We're currently using chef to provision our servers and we want our recipe/cookbook to automatically add some data to the mongo database once its installed and running.

This is where we start to run into problems. We were using an execute resource to run the mongo script like this:

execute "install-mongodb-config" do
  command "mongo #{node[:mongodb][:mongo_db_host]}/#{node[:mongodb][:mongo_db]} \"#{node[:mongodb][:mongo_add_config_script]}\""
  action :run

This part of the recipe always failed no matter what we tried! I won't get into the details of everything we tried here (unless i need to) but lets just say that i've exhausted all possibilities of subscribes and notifies (i think).

The problem originates from the fact that we are using the mongodb::10gen_repo to install mongodb. The recipe exits when apt-get installs the package and then chef continues on to execute more resourses.

We have tried executing the above resource directly after mongodb::10gen_repo but it doesn't seem like mongodb is available and the mongo shell cannot connect and run the script. The error we see is somewhat like this:

MongoDB shell version: 2.0.2
Thu Sep  6 18:40:45 ReferenceError: setTimeout is not defined mongotest.js:2
failed to load: mongoAddConfig.js

Nothing we have tried has been able to get around this in a nice chef way. The thing that we resorted to was to replace the execute resource with the following:

execute "install-mongodb-config" do
  command "sleep 60; mongo #{node[:mongodb][:mongo_db_host]}/#{node[:mongodb][:mongo_db]} \"#{node[:mongodb][:mongo_add_config_script]}\""
  action :run

Which just makes the command sleep for 60 seconds before the mongo script is run. I know this isn't the Right way to do this but it works for now.

Can anyone suggest the Right way to do this? I have a feeling that I will need to talk to the guys that created the mongodb chef script and request a feature!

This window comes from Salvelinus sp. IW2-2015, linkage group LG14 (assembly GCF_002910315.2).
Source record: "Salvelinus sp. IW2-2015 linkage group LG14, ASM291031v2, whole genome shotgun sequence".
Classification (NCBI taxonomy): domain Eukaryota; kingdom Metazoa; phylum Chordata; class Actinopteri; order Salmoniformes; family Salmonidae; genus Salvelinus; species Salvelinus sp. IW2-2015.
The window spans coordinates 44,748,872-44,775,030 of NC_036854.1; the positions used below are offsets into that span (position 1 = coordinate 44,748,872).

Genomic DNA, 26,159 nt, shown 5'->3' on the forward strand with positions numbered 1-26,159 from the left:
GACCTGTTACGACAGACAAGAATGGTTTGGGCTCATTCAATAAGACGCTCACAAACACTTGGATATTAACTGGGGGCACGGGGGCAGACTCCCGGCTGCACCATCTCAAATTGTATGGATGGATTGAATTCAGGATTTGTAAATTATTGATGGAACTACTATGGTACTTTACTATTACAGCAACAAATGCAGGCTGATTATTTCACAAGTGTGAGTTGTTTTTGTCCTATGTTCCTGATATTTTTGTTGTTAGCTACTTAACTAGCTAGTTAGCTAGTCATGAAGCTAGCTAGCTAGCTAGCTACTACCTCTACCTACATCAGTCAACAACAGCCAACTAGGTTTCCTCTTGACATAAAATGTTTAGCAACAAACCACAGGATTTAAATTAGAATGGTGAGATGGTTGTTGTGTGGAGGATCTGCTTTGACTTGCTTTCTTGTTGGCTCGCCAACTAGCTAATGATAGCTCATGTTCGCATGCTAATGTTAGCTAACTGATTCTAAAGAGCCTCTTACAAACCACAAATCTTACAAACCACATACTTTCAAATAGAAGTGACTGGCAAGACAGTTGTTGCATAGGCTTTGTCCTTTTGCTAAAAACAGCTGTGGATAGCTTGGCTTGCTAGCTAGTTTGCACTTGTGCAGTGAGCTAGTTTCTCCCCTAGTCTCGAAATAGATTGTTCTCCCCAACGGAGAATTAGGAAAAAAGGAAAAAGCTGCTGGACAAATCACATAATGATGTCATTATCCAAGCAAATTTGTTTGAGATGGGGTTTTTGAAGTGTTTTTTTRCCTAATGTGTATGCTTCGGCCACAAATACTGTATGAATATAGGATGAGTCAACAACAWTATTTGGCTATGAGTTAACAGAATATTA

3 Answers 3


First of all. Remove this "sleep 60". This can be done by chef: All resources have common attributes and "retries" and "retry_delay" are part of them. So the easiest way would be:

execute "install-mongodb-config" do
  command "mongo some_command"
  action :run
  retries 6
  retry_delay 10

If you have more than 2-3 places, where you have to run some command on mongo database, consider creating LWRP, similar to one created in this mongodb cookbook. (Particularly check the libraries/mongodb.rb file). You can hide the logic that waits for the server to respond there.


Is it important that the same Chef run that installs the software also injects the initial configuration? The 'chefly' method to constructing cookbooks and recipes is to guard against idempotency in order to ensure that they can be run over and over again without producing unintended results.

In this particular case, I would limit the first recipe to only just installing and starting up mongodb. This recipe would do nothing if it saw that mongodb was already running on the host. Then, I'd have another recipe that would run only if it saw that mongo had been setup and was running. It would query the mongodb to see if the initial configuration had been done. If so, it would simply return. If not, it would run your configuration routine.

In this way, these recipes could run all the time, anytime, on your machine. Even if someone uninstalled mongodb, chef would get around to ensuring that it was set back up again and pristine.


So, I don't know much at all about chef. But your problem seems to be that you try to immediately connect after bringing the server up.

Server's are not immediately available when you bring them up since there is a bit of overhead that goes into electing a primary, getting all the server status's etc.

You can recreate this without chef by trying to bring up a replica set and immediately trying to connect to it in a simple script. So it's not chef specific.

Not sure if there is a way around the server startup lag since bringing up a primary is expected to be a relatively infrequent occurrence compared to just adding nodes to a set.

The only potential solution I see that is cleaner is adding a longer Timeout for the connection to be formed in the configuration. You can find how to do this in the mongodb documentation here: http://www.mongodb.org/display/DOCS/Connections

The flag of interest for you is likely connectTimeoutMS

  • Ok that seems to be getting closer to what I need it to be. I understand that using the connectTimeoutMS parameter seems like a good approach but my problem is that I can't seem to connect using that connection string method on the mongo interactive shell. Any ideas?
    – real_ate
    Sep 12, 2012 at 10:12
  • Can you show the output of the command you run and what the return message is? Sep 18, 2012 at 15:59

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